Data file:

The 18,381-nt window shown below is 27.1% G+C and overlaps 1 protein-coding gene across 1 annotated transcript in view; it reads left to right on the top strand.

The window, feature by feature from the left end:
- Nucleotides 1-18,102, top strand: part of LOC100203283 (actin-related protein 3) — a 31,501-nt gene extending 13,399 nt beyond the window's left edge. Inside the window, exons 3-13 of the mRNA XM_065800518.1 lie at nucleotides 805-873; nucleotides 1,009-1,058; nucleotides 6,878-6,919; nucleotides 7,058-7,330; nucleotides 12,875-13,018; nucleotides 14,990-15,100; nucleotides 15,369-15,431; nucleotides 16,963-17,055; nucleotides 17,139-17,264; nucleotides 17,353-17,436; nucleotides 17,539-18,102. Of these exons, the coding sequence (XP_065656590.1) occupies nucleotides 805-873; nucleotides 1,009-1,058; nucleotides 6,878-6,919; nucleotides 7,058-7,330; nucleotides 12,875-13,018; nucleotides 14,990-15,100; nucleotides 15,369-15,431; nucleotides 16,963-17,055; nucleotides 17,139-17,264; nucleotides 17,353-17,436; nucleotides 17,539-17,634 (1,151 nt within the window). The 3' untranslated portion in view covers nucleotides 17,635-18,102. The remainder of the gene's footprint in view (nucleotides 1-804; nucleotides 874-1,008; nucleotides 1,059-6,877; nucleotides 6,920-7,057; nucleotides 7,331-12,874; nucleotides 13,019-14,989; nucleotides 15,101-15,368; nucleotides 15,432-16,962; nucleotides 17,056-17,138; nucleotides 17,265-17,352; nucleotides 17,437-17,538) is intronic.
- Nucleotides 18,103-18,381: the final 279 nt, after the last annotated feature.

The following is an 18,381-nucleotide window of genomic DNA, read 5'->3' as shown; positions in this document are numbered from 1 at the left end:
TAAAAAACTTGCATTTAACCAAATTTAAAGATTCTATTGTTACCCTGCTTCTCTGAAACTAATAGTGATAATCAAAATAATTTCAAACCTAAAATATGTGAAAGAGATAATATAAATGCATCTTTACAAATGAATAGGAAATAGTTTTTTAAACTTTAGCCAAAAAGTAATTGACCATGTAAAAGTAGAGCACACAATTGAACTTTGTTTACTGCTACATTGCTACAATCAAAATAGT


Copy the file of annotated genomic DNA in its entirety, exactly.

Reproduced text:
The 18,381-nt window shown below is 27.1% G+C and overlaps 1 protein-coding gene across 1 annotated transcript in view; it reads left to right on the top strand.

The window, feature by feature from the left end:
- Nucleotides 1-18,102, top strand: part of LOC100203283 (actin-related protein 3) — a 31,501-nt gene extending 13,399 nt beyond the window's left edge. Inside the window, exons 3-13 of the mRNA XM_065800518.1 lie at nucleotides 805-873; nucleotides 1,009-1,058; nucleotides 6,878-6,919; nucleotides 7,058-7,330; nucleotides 12,875-13,018; nucleotides 14,990-15,100; nucleotides 15,369-15,431; nucleotides 16,963-17,055; nucleotides 17,139-17,264; nucleotides 17,353-17,436; nucleotides 17,539-18,102. Of these exons, the coding sequence (XP_065656590.1) occupies nucleotides 805-873; nucleotides 1,009-1,058; nucleotides 6,878-6,919; nucleotides 7,058-7,330; nucleotides 12,875-13,018; nucleotides 14,990-15,100; nucleotides 15,369-15,431; nucleotides 16,963-17,055; nucleotides 17,139-17,264; nucleotides 17,353-17,436; nucleotides 17,539-17,634 (1,151 nt within the window). The 3' untranslated portion in view covers nucleotides 17,635-18,102. The remainder of the gene's footprint in view (nucleotides 1-804; nucleotides 874-1,008; nucleotides 1,059-6,877; nucleotides 6,920-7,057; nucleotides 7,331-12,874; nucleotides 13,019-14,989; nucleotides 15,101-15,368; nucleotides 15,432-16,962; nucleotides 17,056-17,138; nucleotides 17,265-17,352; nucleotides 17,437-17,538) is intronic.
- Nucleotides 18,103-18,381: the final 279 nt, after the last annotated feature.

The following is an 18,381-nucleotide window of genomic DNA, read 5'->3' as shown; positions in this document are numbered from 1 at the left end:
TAAAAAACTTGCATTTAACCAAATTTAAAGATTCTATTGTTACCCTGCTTCTCTGAAACTAATAGTGATAATCAAAATAATTTCAAACCTAAAATATGTGAAAGAGATAATATAAATGCATCTTTACAAATGAATAGGAAATAGTTTTTTAAACTTTAGCCAAAAAGTAATTGACCATGTAAAAGTAGAGCACACAATTGAACTTTGTTTACTGCTACATTGCTACAATCAAAATAGT